Nick Leimer, Principal Insurance Industry Lead of Microsoft’s Azure for Insurance, talks about his company’s mission to support the insurance industry’s innovation efforts with solutions like Azure cloud solutions
With a connected device for every acre of inhabitable land, we are starting to remake design, manufacturing, sales. Really, everything.
With little fanfare, something amazing happened: Wherever you go, you are close to an unimaginable amount of computing power. Tech writers use the line “this changes everything” too much, so let’s just say that it’s hard to say what this won’t change.
It happened fast. According to Cisco Systems, in 2016 there were 16.3 billion connections to the internet around the globe. That number, a near doubling in just four years, works out to 650 connections for every square mile of Earth’s inhabitable land, or roughly one every acre, everywhere. Cisco figures the connections will grow another 60% by 2020.
Instead of touching a relatively simple computer, a connected smartphone, laptop, car or sensor in some way touches a big cloud computing system. These include Amazon Web Services, Microsoft Azure or my employer, Google (which I joined from the New York Times earlier this year to write about cloud computing).
Over the decade since they started coming online, these big public clouds have moved from selling storage, network and computing at commodity prices to also offering higher-value applications. They host artificial intelligence software for companies that could never build their own and enable large-scale software development and management systems, such as Docker and Kubernetes. From anywhere, it’s also possible to reach and maintain the software on millions of devices at once.
For consumers, the new model isn’t too visible. They see an app update or a real-time map that shows traffic congestion based on reports from other phones. They might see a change in the way a thermostat heats a house, or a new layout on an auto dashboard. The new model doesn’t upend life.
For companies, though, there is an entirely new information loop, gathering and analyzing data and deploying its learning at increasing scale and sophistication.
Sometimes the information flows in one direction, from a sensor in the Internet of Things. More often, there is an interactive exchange: Connected devices at the edge of the system send information upstream, where it is merged in clouds with more data and analyzed. The results may be used for over-the-air software upgrades that substantially change the edge device. The process repeats, with businesses adjusting based on insights.
This cloud-based loop amounts to a new industrial model, according to Andrew McAfee, a professor at M.I.T. and, with Eric Brynjolfsson, the coauthor of “Machine, Platform, Crowd,” a new book on the rise of artificial intelligence. AI is an increasingly important part of the analysis. Seeing the dynamic as simply more computers in the world, McAfee says, is making the same kind of mistake that industrialists made with the first electric motors.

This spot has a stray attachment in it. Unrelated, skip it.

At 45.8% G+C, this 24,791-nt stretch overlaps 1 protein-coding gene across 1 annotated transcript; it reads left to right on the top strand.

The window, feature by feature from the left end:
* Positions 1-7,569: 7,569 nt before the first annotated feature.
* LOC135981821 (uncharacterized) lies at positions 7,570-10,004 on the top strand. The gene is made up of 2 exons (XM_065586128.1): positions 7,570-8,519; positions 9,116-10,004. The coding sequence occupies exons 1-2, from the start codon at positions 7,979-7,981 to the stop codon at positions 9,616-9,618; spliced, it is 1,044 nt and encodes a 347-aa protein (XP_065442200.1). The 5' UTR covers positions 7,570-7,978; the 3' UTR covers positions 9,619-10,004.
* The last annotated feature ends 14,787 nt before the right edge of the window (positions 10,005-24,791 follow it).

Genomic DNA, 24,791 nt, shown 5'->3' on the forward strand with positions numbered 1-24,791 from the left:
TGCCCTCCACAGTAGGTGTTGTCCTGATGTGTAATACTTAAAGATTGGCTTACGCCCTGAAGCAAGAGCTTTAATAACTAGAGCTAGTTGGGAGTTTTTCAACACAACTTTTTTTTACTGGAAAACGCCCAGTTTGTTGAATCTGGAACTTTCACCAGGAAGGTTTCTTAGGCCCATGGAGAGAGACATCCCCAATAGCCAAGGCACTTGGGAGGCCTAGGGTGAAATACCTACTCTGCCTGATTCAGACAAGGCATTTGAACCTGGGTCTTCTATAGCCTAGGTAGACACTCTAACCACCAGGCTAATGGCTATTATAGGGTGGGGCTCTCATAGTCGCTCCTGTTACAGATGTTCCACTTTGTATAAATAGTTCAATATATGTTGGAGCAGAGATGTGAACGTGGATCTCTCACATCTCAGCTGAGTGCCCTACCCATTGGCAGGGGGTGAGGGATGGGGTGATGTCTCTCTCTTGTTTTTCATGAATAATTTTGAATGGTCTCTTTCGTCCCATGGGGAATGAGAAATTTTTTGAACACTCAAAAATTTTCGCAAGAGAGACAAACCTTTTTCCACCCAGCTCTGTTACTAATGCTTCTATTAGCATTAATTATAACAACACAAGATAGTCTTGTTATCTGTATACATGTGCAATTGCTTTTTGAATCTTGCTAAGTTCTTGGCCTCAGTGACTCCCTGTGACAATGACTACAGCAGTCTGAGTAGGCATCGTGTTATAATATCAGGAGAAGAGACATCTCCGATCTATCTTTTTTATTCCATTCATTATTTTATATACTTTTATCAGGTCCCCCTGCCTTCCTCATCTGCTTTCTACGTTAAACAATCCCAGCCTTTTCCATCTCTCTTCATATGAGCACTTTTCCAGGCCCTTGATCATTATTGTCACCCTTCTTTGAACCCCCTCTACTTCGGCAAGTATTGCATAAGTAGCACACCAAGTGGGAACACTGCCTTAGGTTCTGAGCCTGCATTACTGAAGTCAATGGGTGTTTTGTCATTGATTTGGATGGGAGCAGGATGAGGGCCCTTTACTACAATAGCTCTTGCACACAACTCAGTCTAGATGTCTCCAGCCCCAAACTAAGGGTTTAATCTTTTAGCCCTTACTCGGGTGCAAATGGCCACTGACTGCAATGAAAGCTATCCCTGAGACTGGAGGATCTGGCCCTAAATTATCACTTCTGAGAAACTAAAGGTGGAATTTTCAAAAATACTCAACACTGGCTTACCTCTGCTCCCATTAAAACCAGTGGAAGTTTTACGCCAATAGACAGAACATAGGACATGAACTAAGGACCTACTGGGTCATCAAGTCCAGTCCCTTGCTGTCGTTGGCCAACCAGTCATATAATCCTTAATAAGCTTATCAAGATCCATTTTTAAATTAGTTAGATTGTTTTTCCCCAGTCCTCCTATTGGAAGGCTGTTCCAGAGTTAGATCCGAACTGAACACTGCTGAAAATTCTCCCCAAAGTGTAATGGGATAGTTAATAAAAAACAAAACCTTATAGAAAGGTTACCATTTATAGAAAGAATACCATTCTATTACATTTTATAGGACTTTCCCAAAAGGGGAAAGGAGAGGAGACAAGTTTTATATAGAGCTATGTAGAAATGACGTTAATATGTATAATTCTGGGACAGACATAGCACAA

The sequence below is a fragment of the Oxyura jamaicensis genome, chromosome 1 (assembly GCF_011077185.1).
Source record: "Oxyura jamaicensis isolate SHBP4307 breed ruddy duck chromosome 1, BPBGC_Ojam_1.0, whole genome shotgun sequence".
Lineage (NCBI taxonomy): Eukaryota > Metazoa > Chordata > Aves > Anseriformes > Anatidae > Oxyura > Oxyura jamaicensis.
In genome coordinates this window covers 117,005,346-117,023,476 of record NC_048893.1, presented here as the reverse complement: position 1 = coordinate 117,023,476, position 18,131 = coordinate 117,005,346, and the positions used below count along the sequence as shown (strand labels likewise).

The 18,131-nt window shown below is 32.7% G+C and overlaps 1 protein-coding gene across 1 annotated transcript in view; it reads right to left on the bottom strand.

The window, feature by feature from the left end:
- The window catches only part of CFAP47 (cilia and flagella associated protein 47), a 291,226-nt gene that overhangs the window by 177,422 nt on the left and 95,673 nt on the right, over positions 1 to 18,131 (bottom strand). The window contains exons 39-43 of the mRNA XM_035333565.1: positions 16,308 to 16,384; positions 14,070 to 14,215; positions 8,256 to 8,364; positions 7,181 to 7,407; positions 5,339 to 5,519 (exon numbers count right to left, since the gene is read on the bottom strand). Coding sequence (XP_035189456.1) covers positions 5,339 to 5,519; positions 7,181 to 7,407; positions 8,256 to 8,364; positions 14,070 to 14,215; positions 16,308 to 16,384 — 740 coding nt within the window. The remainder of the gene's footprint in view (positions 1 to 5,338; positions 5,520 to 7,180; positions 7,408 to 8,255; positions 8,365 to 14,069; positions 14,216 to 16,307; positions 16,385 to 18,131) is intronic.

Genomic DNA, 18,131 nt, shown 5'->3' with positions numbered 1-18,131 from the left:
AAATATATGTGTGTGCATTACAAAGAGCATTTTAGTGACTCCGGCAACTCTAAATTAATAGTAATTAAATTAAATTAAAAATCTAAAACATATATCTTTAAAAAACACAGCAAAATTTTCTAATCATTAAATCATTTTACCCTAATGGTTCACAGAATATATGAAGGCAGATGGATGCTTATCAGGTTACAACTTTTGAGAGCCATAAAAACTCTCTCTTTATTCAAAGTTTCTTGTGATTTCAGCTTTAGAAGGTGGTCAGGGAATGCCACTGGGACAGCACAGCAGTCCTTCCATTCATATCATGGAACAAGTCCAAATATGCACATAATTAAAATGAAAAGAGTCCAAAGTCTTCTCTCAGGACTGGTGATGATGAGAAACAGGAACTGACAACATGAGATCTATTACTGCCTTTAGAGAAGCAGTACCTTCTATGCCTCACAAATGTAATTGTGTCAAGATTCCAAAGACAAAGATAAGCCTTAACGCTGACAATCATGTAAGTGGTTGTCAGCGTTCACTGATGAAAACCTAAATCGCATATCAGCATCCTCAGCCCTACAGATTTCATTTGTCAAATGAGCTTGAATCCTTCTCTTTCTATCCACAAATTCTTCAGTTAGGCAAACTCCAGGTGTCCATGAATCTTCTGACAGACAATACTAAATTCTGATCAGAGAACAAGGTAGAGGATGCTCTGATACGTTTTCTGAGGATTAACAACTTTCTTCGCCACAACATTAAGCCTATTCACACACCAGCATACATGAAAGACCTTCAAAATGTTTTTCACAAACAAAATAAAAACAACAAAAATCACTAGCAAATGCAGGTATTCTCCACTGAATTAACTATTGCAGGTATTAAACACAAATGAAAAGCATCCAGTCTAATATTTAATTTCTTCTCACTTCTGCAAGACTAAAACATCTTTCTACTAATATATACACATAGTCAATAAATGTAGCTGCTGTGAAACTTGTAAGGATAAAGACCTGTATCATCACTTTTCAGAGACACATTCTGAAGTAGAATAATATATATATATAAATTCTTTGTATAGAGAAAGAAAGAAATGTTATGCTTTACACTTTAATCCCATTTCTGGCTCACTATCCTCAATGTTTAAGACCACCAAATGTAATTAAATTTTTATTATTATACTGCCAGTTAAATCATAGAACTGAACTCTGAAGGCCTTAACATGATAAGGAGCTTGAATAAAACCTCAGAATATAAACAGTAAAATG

“They thought an electric engine was more efficient but basically like a steam engine,” he says. “Then they put smaller engines around and created conveyor belts, overhead cranes — they rethought what a factory was about, what the new routines were. Eventually, it didn’t matter what other strengths you had, you couldn’t compete if you didn’t figure that out.”
The new model is already changing how new companies operate. Startups like Snap, Spotify or Uber create business models that assume high levels of connectivity, data ingestion and analysis — a combination of tools at hand from a single source, rather than discrete functions. They assume their product will change rapidly in look, feel and function, based on new data.
The same dynamic is happening in industrial businesses that previously didn’t need lots of software.
Take Carbon, a Redwood City, CA maker of industrial 3D printers. More than 100 of its cloud-connected products are with customers, making resin-based items for sneakers, helmets and cloud computing parts, among other things.
Rather than sell machines, Carbon offers them like subscriptions. That way, it can observe what all of its machines are doing under different uses, derive conclusions from all of them on a continuous basis and upgrade the printers with monthly software downloads. A screen in the company’s front lobby shows total consumption of resins being collected on AWS, the basis for Carbon’s collective learning.
“The same way Google gets information to make searches better, we get millions of data points a day from what our machines are doing,” says Joe DeSimone, Carbon’s founder and CEO. “We can see what one industry does with the machine and share that with another.”
One recent improvement involved changing the mix of oxygen in a Carbon printer’s manufacturing chamber. That improved drying time by 20%. Building sneakers for Adidas, Carbon was able to design and manufacture 50 prototype shoes faster than it used to take to do half a dozen test models. It manufactures novel designs that were previously theoretical.
The cloud-based business dynamic raises a number of novel questions. If using a product is now also a form of programming a producer’s system, should a company’s avid data contributions be rewarded?
For Wall Street, which is the more interesting number: the revenue from sales of a product, or how much data is the company deriving from the product a month later?
Which matters more to a company, a data point about someone’s location, or its context with things like time and surroundings? Which is better: more data everywhere, or high-quality and reliable information on just a few things?
Moreover, products are now designed to create not just a type of experience but a type of data-gathering interaction. A Tesla’s door handles emerge as you approach it carrying a key. An iPhone or a Pixel phone comes out of its box fully charged. Google’s search page is a box awaiting your query. In every case, the object is yearning for you to learn from it immediately, welcoming its owner to interact, so it can begin to gather data and personalize itself. “Design for interaction” may become a new specialization.
The cloud-based industrial model puts information-seeking responsive software closer to the center of general business processes. In this regard, the tradition of creating workflows is likely to change again.
A traditional organizational chart resembled a factory, assembling tasks into higher functions. Twenty-five years ago, client-server networks enabled easier information sharing, eliminating layers of middle management and encouraging open-plan offices. As naming data domains and rapidly interacting with new insights move to the center of corporate life, new management theories will doubtless arise as well.